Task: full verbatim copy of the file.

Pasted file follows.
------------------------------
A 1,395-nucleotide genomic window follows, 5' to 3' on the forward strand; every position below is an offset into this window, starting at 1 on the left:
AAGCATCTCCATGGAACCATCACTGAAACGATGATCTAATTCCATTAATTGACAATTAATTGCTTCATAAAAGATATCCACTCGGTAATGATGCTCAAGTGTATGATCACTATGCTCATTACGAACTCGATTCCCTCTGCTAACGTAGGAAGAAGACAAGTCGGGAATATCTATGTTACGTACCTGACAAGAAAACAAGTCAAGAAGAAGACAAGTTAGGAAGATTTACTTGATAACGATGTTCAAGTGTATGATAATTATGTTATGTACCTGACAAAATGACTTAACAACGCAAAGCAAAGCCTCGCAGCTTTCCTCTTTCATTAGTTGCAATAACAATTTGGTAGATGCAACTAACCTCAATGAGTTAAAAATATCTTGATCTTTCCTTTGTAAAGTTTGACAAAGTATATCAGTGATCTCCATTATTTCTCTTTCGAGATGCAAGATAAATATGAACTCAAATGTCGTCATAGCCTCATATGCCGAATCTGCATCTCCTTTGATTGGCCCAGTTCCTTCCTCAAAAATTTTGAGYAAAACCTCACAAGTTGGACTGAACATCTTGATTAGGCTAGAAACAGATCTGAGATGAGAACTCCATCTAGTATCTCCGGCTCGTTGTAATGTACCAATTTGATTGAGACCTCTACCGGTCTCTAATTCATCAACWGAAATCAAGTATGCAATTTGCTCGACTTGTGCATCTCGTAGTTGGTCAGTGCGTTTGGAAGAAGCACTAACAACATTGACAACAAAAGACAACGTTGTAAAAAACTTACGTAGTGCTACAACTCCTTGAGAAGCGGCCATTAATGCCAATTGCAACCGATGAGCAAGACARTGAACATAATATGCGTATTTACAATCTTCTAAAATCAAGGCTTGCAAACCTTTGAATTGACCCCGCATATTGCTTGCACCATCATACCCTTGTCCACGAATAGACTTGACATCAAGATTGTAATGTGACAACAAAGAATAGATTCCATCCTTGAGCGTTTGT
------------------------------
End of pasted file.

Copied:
A 1,395-nucleotide genomic window follows, 5' to 3' on the forward strand; every position below is an offset into this window, starting at 1 on the left:
AAGCATCTCCATGGAACCATCACTGAAACGATGATCTAATTCCATTAATTGACAATTAATTGCTTCATAAAAGATATCCACTCGGTAATGATGCTCAAGTGTATGATCACTATGCTCATTACGAACTCGATTCCCTCTGCTAACGTAGGAAGAAGACAAGTCGGGAATATCTATGTTACGTACCTGACAAGAAAACAAGTCAAGAAGAAGACAAGTTAGGAAGATTTACTTGATAACGATGTTCAAGTGTATGATAATTATGTTATGTACCTGACAAAATGACTTAACAACGCAAAGCAAAGCCTCGCAGCTTTCCTCTTTCATTAGTTGCAATAACAATTTGGTAGATGCAACTAACCTCAATGAGTTAAAAATATCTTGATCTTTCCTTTGTAAAGTTTGACAAAGTATATCAGTGATCTCCATTATTTCTCTTTCGAGATGCAAGATAAATATGAACTCAAATGTCGTCATAGCCTCATATGCCGAATCTGCATCTCCTTTGATTGGCCCAGTTCCTTCCTCAAAAATTTTGAGYAAAACCTCACAAGTTGGACTGAACATCTTGATTAGGCTAGAAACAGATCTGAGATGAGAACTCCATCTAGTATCTCCGGCTCGTTGTAATGTACCAATTTGATTGAGACCTCTACCGGTCTCTAATTCATCAACWGAAATCAAGTATGCAATTTGCTCGACTTGTGCATCTCGTAGTTGGTCAGTGCGTTTGGAAGAAGCACTAACAACATTGACAACAAAAGACAACGTTGTAAAAAACTTACGTAGTGCTACAACTCCTTGAGAAGCGGCCATTAATGCCAATTGCAACCGATGAGCAAGACARTGAACATAATATGCGTATTTACAATCTTCTAAAATCAAGGCTTGCAAACCTTTGAATTGACCCCGCATATTGCTTGCACCATCATACCCTTGTCCACGAATAGACTTGACATCAAGATTGTAATGTGACAACAAAGAATAGATTCCATCCTTGAGCGTTTGT